Learning how to trade with other races can give you can important edge. The primary items traded will be technologies. Through tech trading, you can learn things instantly, without having to spend any time researching them. This is obviously good for you, but in order to get other races to trade, you'll need to bring something to the negotiations. Typically this will be a technology of your own. Never offer technologies which you consider to be powerful and dangerous. Always attempt to offer a technology that is valuable, but not in a way that can directly harm you. Trading sensor technologies can be good, as can trading morale technologies. It is also smart to trade weapon or defense technologies that are directly opposite of your chosen paths in that area. For example, if you prefer energy based weapons, and you are researching armor, then it makes sense to offer your opponents access to your armor research, because it won't be effective against your weapons but is valuable to other races. If you don't want to trade your own tech, you can bypass the dangers of passing your technologies on to other races by offering cash. This will drain your coffers quickly, but if you have plenty of money laying around, it is a good idea.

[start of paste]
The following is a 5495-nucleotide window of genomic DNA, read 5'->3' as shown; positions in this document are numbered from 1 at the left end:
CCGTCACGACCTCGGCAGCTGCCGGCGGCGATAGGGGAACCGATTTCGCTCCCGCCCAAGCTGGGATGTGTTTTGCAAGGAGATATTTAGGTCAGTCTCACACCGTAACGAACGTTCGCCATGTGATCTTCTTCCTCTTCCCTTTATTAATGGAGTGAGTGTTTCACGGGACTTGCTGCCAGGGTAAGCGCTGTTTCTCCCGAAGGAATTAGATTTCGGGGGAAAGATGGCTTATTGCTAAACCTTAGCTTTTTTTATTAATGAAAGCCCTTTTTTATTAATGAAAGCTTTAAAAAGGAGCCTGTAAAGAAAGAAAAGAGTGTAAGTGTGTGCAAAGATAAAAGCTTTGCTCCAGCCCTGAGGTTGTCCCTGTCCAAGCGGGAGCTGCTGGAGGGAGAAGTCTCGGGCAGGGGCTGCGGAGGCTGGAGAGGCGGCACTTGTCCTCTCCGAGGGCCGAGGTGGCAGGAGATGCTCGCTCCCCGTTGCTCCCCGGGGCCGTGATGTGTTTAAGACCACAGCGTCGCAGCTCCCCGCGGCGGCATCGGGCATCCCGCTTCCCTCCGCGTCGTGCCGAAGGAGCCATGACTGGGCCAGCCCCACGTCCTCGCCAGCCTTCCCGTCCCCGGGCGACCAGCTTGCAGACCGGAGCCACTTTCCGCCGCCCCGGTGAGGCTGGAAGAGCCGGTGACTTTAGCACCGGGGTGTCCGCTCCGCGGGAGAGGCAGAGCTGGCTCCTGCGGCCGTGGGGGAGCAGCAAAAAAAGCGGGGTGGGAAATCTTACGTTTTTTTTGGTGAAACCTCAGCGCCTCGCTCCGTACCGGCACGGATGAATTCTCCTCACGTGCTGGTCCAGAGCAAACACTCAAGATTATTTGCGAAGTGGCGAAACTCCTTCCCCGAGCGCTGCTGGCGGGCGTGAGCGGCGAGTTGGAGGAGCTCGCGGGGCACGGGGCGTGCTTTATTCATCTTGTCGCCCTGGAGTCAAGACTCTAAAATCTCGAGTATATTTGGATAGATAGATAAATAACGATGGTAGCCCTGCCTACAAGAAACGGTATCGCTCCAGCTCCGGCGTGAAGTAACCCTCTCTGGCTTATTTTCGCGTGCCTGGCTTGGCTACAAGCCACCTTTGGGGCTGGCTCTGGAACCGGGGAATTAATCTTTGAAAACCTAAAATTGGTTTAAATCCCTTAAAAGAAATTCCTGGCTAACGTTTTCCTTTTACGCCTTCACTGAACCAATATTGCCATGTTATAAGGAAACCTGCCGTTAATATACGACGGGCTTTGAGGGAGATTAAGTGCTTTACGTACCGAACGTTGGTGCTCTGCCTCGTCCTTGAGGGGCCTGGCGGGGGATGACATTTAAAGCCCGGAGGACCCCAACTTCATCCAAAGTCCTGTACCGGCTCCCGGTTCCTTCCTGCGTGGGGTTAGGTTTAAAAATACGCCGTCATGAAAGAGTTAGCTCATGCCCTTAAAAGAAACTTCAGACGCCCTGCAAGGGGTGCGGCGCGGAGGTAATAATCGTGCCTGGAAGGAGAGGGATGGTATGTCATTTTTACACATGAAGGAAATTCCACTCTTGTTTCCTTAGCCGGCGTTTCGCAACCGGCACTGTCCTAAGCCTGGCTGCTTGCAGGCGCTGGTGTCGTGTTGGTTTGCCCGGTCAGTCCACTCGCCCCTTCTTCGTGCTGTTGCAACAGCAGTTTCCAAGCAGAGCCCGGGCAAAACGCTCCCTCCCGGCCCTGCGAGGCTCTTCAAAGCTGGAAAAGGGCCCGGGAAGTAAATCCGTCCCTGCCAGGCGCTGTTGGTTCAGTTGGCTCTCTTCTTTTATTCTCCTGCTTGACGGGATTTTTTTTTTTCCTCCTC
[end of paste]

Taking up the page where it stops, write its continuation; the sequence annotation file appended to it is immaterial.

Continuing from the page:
You may in some instances find yourself trading for cash. Trading for cash makes sense if you've come across sudden economic trouble. In exchange for cash, you can offer technologies, ships, and even planets. The AI doesn't always offer a fair price for these items, particularly if your diplomacy skills are low. But provided you can trade the right items, making this trade is a zero-risk method of cash generation. When trading tech, the previous rules apply - trade technology that won't be threat to you. But you can also do the same with ships by selling off old cruisers to friendly races.